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Slow solar wind traced to Sun’s active regions

Slow solar wind traced to Sun’s active regions

21 June 2024

Multifaceted observations of the Sun reveal that interactions between magnetic field loops expel slow-moving solar wind.

A close-up image of the Sun.
The Sun’s surface is covered in splotches: sunspots and active regions with curving filaments. The active regions are theorized to emit slow solar wind. Credit: ESA/ESAC/CESAR—A. de Burgos

Solar wind can be either fast or slow. Fast solar wind can flow more than 500 km/s, and its origins in the corona are relatively well understood. Slow solar wind is highly variable, and heliophysicists have debated where it originates in the Sun’s atmosphere. By the time slow solar wind reaches Earth, it becomes difficult to resolve the slight variations in its chemical composition and thus more difficult to trace its specific solar source region. For the past two years, NASA and the European Space Agency’s Solar Orbiter has been moving around the Sun, and it’s been getting close enough to study solar wind in greater detail.

Now Stephanie Yardley of Northumbria University in the UK and colleagues have used multiple Solar Orbiter instruments to explore the origins of slow solar wind. Positioned about 0.5 AU away from the Sun in March 2022, the spacecraft took high-resolution images of the star’s active regions. (Past analyses studied the wind at 1 AU.) It collected more data as the wind passed by the spacecraft a few days later. The short time delay meant that there was minimal loss in detail between the two measurements. Yardley and colleagues then used spectroscopic techniques to measure the composition of the wind—for instance, the iron-to-oxygen line ratio—and match it to areas of similar composition on the Sun.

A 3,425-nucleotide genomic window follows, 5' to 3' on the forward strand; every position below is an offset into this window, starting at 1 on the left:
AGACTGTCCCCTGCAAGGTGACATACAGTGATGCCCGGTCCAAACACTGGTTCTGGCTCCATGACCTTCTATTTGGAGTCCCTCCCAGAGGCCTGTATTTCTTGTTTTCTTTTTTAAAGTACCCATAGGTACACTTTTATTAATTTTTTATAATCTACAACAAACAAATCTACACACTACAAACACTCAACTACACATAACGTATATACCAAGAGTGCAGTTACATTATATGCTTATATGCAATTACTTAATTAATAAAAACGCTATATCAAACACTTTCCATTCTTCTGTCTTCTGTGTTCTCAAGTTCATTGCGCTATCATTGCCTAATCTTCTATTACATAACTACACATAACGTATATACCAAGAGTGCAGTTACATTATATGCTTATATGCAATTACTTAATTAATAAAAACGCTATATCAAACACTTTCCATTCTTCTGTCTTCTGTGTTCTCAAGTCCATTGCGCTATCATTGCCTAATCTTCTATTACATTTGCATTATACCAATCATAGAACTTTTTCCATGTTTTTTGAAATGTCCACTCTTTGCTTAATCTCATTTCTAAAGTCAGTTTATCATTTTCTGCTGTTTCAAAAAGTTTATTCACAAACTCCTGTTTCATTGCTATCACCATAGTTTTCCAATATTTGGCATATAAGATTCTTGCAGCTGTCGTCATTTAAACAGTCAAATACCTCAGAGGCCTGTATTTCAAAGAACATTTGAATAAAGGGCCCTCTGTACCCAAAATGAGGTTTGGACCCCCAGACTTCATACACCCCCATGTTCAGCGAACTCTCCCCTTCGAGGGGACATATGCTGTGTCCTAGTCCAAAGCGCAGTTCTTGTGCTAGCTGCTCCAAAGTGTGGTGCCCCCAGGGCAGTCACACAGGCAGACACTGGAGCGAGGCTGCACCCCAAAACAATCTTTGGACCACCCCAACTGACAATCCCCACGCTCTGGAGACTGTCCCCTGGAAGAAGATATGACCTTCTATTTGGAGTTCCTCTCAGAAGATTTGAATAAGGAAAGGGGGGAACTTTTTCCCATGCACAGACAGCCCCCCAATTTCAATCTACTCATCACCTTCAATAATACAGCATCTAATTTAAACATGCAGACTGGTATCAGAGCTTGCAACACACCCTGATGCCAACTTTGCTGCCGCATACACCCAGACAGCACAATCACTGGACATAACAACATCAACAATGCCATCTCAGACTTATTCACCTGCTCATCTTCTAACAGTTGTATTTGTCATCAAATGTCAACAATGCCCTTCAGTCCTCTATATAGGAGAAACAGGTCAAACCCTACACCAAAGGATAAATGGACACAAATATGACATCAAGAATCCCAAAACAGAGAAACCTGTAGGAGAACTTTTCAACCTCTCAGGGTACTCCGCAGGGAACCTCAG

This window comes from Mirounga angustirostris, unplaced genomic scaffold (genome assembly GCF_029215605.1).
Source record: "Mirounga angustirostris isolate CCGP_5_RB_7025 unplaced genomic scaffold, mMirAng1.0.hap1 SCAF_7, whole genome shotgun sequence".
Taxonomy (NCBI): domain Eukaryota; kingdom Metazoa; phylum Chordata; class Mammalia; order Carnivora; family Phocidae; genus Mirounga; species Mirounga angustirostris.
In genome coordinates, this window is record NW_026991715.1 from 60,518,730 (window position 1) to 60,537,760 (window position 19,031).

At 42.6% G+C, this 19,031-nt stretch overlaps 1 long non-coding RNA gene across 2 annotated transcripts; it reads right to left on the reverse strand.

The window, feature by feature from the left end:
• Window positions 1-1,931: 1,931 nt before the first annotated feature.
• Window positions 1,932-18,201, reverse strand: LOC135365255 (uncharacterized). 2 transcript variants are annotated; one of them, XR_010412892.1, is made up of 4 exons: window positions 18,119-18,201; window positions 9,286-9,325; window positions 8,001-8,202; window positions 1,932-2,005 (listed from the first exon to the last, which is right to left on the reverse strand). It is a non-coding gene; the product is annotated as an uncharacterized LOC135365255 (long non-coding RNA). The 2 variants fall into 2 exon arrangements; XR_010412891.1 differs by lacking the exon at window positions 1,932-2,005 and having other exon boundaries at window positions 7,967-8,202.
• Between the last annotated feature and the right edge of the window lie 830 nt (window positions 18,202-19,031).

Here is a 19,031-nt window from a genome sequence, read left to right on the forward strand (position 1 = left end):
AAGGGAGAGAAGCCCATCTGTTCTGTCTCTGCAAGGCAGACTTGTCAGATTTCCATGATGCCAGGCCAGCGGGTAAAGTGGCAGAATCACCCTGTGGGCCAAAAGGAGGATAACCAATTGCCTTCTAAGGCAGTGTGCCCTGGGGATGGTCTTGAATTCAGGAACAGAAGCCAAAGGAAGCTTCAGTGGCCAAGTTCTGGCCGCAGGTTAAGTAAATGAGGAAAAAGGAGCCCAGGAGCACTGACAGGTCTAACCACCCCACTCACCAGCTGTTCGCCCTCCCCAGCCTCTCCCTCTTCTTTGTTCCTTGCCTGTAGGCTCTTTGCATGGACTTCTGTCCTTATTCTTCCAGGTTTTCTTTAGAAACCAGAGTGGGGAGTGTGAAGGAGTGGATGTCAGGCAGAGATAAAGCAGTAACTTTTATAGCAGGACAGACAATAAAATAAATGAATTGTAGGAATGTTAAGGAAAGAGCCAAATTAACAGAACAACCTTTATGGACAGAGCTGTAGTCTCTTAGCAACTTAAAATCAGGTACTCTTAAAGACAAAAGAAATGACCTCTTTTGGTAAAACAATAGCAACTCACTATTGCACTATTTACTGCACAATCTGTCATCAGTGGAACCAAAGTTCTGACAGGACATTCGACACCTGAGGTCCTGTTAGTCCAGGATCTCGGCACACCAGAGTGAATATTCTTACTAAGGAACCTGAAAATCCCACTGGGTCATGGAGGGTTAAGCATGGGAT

An image of the Sun, surrounded by an image of the corona, with charged particles streaming away from it.
The Sun as seen by the Solar Orbiter spacecraft on 25 March 2022. The inside image is of the solar surface; the outer image shows the corona. The prominent light-blue feature at the roughly eight o’clock position in the corona can be traced to an active region on the Sun’s surface where magnetic field lines are interacting. Credit: ESA and NASA/Solar Orbiter/EUI and Metis Teams and D. Telloni et al. (2022)

Fast solar wind has already been linked to coronal holes—dark regions seen in extreme UV light in the corona. Yardley and colleagues traced the slow solar wind to an active region complex that consists of two active regions with both open and closed magnetic field loops; it is adjacent to a coronal hole with many open magnetic field loops. The proximity between a coronal hole and an active region complex provides a favorable configuration for the mechanism by which the solar wind is expelled.

Closed magnetic field loops in coronal regions are known to have plasma flowing along them, but nothing escapes. For plasma to be expelled from closed loops, they need to interact with adjacent open loops. The Solar Orbiter instruments that measure solar wind plasma and magnetic fields were able to gather evidence that the interaction between the two loop types in neighboring solar regions is what gives rise to the slow solar wind.

Yardley and her team are working on a more complex analysis for subsequent close Solar Orbiter approaches and on incorporating data from other missions, including the Parker Solar Probe (see the article by Nour E. Raouafi, Physics Today, November 2022, page 28). Future observations should deepen our understanding of what causes the variability in the wind and its origins, which will ultimately allow for better predictions of space weather. (S. L. Yardley et al., Nat. Astron., 2024, doi:10.1038/s41550-024-02278-9.)

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